Well, what if I suggested that my standard service in the future will have all these energy efficiency bells and whistles? So if you've got to work this energy efficiency service, you as a customer have to opt out. That is a paradigm shift. Now, to get to a place where you can -- provide that universally, it's going to take three to five years to be able to do all the type of investments you need to do. But I can easily envision on that journey changing what becomes our standard service so that the energy efficiency service becomes the standard service and the service that we have today becomes "you have to elect out," because customers do need choices.
MALLABY: But the economics of this thing would be that you would say to a household, okay, we're spending X amount on making your household more energy efficient. You are going to have that effectively added to your bill, but you'll also be using -- buying electricity from us, because you've had all this conservation stuff put in there. And so at the end of the day, you'll come out roughly neutral. Is that -- that's the idea?
ROGERS: That's -- that's the conceptual idea, but here's how it gets verified. Because if I'm going to earn off of Sav-A-Watt, I've got to verify that the use has actually gone down that much. And that's where the regulatory agency comes back in and verifies that that investment actually delivered that reduction. So a key part to make this work, for people to have confidence in it, there's got to be way where -- because one summer you might not see it, but you might see it a lot the next summer or you might see it in two years, but over the life it's a pretty significant reduction. You're not going to see it one-for-one at any given time just depending on what the weather conditions are, et cetera. So we need away to be verified so consumers realize they're getting -- they're paying for something that they're getting. But remember how I started the conversation. I know what the marginal cost of letting that demand grow is, and I'm suggesting that I create something that's in a discount to that, and so the consumer's going to get a discount just by creating a Sav-A-Watt at the get-go, and forget the other environmental impacts.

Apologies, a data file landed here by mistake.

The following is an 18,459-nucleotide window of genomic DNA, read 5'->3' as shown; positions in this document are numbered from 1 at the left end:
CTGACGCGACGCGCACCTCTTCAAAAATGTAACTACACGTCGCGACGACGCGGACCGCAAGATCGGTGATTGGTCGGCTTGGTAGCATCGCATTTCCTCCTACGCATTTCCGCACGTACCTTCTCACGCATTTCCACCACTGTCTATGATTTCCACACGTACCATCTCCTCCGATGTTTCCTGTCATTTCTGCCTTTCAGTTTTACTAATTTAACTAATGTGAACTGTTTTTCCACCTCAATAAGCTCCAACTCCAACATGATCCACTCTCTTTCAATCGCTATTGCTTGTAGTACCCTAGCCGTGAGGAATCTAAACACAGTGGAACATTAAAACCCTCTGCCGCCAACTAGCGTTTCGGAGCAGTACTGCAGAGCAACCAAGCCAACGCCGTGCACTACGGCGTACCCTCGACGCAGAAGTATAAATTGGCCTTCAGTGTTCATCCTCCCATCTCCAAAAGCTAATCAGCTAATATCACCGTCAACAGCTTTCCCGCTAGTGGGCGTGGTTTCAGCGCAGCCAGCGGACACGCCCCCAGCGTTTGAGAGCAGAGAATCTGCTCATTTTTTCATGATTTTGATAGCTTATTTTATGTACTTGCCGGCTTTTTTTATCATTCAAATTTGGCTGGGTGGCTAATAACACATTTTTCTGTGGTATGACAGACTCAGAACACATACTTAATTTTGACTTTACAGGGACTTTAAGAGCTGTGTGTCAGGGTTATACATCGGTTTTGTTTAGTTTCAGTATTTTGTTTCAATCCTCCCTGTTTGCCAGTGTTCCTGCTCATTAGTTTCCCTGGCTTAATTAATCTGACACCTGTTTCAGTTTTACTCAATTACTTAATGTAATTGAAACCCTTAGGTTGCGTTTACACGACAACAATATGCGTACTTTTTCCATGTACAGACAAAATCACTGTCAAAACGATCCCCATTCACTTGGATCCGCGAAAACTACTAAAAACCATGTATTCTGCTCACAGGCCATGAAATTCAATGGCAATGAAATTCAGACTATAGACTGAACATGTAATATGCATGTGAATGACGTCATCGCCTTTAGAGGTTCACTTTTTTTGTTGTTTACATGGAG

MALLABY: To me, that sort of business mystery here is that on -- either the consumer is going to end up paying you less or they're going to end up paying you more. If they pay you more, the consumer's going to be mad at you. If they pay you less, this doesn't work from your point of view. I'm talking about aggregate payments, right? So surely there has to be some kind of public subsidy in here to bridge that, to make this work.
ROGERS: My judgment is they will pay me more on a per-unit basis, but they would have me even more on a per-unit basis if I'd built a plant to serve that growing load. Because what happens is we socialize the cost. I go out and hook up a new subdivision, it costs a lot more than what it costs to serve the existing ones, but those costs are rolled in an average basis.
MALLABY: But if you're measuring two world out into the future, one is where you build more megawatts; another one is where you build this mixture of Sav-A-Watts and megawatts. In the second world you're saying that your total company revenue will be lower.
ROGERS: Yes, it will.
MALLABY: How can Wall Street live with that? I mean, aren't these investors going to --
ROGERS: My judgment is that the incentive for me is to take that Sav-A-Watt price -- and this is where you get real incentive to advance new technologies. If I can bring it in below that Sav-A-Watt price that's negotiated with the regulator, that 90 percent of a marginal cost, then that's added return for me. And so then I'm going to be motivated to get devices in every home as fast as I can, because that represents a spend of x and I know I get the most bang for my buck when I can pull all the air conditioners down, pull all the refrigerators down. So I'm highly incented to try to bring the costs in below that Sav-A-Watt number.
MALLABY: So your revenues go down but your profits go up, is what you're saying.
MALLABY: I see. Okay.
Let's go over there.